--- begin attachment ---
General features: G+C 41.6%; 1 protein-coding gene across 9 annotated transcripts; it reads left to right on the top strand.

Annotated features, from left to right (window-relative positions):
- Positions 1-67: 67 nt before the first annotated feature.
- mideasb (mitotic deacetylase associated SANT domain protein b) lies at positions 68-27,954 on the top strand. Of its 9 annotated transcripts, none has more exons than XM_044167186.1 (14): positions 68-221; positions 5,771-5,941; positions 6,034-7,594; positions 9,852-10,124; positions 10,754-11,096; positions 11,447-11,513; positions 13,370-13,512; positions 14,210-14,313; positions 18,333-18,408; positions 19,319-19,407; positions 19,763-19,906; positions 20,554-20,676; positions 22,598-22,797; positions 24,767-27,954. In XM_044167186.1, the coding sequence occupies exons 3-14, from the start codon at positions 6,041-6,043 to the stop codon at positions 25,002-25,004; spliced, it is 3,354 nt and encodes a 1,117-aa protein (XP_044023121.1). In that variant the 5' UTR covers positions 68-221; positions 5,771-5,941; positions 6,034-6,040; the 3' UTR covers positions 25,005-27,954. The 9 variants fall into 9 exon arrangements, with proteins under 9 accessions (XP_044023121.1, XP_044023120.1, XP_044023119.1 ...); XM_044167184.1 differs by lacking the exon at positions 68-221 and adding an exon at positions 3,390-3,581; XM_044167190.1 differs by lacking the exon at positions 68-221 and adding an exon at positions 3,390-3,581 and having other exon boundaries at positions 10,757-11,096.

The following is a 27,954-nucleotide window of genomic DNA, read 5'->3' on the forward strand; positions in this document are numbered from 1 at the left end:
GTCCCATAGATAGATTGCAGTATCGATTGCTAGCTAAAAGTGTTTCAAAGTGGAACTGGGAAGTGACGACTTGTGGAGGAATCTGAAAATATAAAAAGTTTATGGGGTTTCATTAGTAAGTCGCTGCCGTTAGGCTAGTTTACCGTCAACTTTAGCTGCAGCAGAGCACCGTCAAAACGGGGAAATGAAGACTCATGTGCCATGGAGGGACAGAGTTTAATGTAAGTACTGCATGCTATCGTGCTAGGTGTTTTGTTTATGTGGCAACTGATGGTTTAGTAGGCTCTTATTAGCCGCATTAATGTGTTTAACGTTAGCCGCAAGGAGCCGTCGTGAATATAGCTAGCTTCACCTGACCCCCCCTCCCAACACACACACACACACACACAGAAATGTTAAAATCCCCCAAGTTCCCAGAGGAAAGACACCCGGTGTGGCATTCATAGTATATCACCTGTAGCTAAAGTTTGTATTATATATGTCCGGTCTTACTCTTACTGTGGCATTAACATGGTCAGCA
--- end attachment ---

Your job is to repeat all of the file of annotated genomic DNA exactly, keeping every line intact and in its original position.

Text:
General features: G+C 41.6%; 1 protein-coding gene across 9 annotated transcripts; it reads left to right on the top strand.

Annotated features, from left to right (window-relative positions):
- Positions 1-67: 67 nt before the first annotated feature.
- mideasb (mitotic deacetylase associated SANT domain protein b) lies at positions 68-27,954 on the top strand. Of its 9 annotated transcripts, none has more exons than XM_044167186.1 (14): positions 68-221; positions 5,771-5,941; positions 6,034-7,594; positions 9,852-10,124; positions 10,754-11,096; positions 11,447-11,513; positions 13,370-13,512; positions 14,210-14,313; positions 18,333-18,408; positions 19,319-19,407; positions 19,763-19,906; positions 20,554-20,676; positions 22,598-22,797; positions 24,767-27,954. In XM_044167186.1, the coding sequence occupies exons 3-14, from the start codon at positions 6,041-6,043 to the stop codon at positions 25,002-25,004; spliced, it is 3,354 nt and encodes a 1,117-aa protein (XP_044023121.1). In that variant the 5' UTR covers positions 68-221; positions 5,771-5,941; positions 6,034-6,040; the 3' UTR covers positions 25,005-27,954. The 9 variants fall into 9 exon arrangements, with proteins under 9 accessions (XP_044023121.1, XP_044023120.1, XP_044023119.1 ...); XM_044167184.1 differs by lacking the exon at positions 68-221 and adding an exon at positions 3,390-3,581; XM_044167190.1 differs by lacking the exon at positions 68-221 and adding an exon at positions 3,390-3,581 and having other exon boundaries at positions 10,757-11,096.

The following is a 27,954-nucleotide window of genomic DNA, read 5'->3' on the forward strand; positions in this document are numbered from 1 at the left end:
GTCCCATAGATAGATTGCAGTATCGATTGCTAGCTAAAAGTGTTTCAAAGTGGAACTGGGAAGTGACGACTTGTGGAGGAATCTGAAAATATAAAAAGTTTATGGGGTTTCATTAGTAAGTCGCTGCCGTTAGGCTAGTTTACCGTCAACTTTAGCTGCAGCAGAGCACCGTCAAAACGGGGAAATGAAGACTCATGTGCCATGGAGGGACAGAGTTTAATGTAAGTACTGCATGCTATCGTGCTAGGTGTTTTGTTTATGTGGCAACTGATGGTTTAGTAGGCTCTTATTAGCCGCATTAATGTGTTTAACGTTAGCCGCAAGGAGCCGTCGTGAATATAGCTAGCTTCACCTGACCCCCCCTCCCAACACACACACACACACACACAGAAATGTTAAAATCCCCCAAGTTCCCAGAGGAAAGACACCCGGTGTGGCATTCATAGTATATCACCTGTAGCTAAAGTTTGTATTATATATGTCCGGTCTTACTCTTACTGTGGCATTAACATGGTCAGCA